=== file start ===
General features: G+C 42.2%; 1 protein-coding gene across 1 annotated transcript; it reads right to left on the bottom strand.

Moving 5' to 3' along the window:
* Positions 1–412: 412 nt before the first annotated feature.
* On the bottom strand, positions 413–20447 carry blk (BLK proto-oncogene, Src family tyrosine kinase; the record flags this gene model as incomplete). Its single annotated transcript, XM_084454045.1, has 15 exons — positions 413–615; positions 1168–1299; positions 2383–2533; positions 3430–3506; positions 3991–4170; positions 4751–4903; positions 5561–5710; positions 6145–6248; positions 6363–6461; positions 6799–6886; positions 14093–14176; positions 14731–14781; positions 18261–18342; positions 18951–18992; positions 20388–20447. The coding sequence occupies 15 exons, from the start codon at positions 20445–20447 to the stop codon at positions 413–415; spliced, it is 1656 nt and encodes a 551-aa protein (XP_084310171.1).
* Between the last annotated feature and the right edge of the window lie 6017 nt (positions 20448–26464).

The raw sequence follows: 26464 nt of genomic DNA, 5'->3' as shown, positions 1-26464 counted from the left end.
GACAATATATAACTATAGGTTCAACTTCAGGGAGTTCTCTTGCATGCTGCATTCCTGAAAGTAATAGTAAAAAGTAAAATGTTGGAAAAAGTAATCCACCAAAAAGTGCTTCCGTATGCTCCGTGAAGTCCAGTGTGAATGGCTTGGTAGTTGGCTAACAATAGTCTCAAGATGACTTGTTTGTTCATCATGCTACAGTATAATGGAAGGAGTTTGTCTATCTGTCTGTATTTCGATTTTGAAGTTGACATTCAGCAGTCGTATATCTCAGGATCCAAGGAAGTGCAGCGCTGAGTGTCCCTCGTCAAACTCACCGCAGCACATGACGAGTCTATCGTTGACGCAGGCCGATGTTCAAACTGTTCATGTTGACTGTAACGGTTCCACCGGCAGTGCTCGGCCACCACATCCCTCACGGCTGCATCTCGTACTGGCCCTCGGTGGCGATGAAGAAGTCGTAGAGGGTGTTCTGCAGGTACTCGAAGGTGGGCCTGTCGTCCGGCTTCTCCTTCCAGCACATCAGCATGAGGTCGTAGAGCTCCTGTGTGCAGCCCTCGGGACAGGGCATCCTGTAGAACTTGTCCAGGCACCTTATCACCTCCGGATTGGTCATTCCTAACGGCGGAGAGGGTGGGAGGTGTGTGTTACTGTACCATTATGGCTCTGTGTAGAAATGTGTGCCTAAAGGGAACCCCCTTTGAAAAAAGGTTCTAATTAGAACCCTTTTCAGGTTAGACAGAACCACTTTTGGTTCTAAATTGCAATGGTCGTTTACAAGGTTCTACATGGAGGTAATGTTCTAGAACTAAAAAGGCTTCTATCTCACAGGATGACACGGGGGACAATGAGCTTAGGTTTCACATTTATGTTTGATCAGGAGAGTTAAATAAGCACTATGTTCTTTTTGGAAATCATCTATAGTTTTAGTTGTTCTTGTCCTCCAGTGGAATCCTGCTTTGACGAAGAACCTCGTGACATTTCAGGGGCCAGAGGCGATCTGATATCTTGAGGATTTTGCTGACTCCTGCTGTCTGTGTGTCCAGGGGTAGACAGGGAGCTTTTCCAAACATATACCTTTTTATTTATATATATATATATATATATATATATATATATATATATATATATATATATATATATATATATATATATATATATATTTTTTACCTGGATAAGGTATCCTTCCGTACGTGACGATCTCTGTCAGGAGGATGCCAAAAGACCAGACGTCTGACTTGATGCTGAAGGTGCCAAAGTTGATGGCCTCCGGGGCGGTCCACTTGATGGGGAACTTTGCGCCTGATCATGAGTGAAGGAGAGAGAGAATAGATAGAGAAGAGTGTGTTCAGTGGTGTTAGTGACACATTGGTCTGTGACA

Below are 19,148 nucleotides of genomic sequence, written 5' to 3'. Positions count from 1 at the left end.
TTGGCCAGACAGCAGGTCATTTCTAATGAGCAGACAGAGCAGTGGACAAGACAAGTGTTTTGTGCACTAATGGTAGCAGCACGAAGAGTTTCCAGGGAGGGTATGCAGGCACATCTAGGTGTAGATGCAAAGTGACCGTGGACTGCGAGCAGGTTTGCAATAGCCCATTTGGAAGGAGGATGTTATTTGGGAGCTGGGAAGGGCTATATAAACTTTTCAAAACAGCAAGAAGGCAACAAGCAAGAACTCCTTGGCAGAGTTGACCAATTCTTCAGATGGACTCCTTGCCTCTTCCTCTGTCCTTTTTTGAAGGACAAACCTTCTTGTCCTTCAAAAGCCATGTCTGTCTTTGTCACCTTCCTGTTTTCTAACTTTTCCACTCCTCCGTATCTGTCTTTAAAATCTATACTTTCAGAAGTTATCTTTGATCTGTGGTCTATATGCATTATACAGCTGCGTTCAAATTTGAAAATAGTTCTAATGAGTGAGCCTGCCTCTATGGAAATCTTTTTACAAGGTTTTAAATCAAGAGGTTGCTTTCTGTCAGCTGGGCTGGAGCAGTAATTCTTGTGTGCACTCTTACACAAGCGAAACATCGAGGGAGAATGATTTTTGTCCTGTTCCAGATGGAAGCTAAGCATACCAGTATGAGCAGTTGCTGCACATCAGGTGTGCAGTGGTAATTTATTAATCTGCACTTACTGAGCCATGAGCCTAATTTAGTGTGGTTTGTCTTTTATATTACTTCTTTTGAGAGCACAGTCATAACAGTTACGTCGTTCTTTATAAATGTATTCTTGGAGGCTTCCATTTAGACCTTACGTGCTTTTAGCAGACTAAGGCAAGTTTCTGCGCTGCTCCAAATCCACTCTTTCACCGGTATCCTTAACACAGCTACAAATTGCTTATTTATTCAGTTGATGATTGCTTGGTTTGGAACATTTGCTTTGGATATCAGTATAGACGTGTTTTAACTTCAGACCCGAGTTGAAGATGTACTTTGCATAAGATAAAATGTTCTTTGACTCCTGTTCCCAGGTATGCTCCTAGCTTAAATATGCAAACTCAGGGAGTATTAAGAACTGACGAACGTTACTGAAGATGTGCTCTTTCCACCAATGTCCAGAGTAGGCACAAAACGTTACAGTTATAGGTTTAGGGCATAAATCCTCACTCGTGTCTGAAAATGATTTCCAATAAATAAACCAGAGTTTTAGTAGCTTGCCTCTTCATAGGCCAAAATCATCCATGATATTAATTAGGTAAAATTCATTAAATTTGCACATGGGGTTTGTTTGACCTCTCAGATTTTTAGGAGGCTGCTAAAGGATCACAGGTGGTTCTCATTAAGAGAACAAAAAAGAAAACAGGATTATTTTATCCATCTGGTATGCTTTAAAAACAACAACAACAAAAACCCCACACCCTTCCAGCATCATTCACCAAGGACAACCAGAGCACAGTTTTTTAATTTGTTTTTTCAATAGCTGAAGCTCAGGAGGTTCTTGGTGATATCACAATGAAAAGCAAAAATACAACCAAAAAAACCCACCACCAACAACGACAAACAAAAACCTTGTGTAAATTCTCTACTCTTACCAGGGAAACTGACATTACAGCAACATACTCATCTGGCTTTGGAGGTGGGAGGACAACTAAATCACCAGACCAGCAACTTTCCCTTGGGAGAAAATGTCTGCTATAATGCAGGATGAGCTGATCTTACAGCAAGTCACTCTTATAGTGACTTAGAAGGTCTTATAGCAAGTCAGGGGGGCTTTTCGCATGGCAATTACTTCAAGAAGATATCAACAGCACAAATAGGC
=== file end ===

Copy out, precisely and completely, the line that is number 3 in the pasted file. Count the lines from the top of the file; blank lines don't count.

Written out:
* Positions 1–412: 412 nt before the first annotated feature.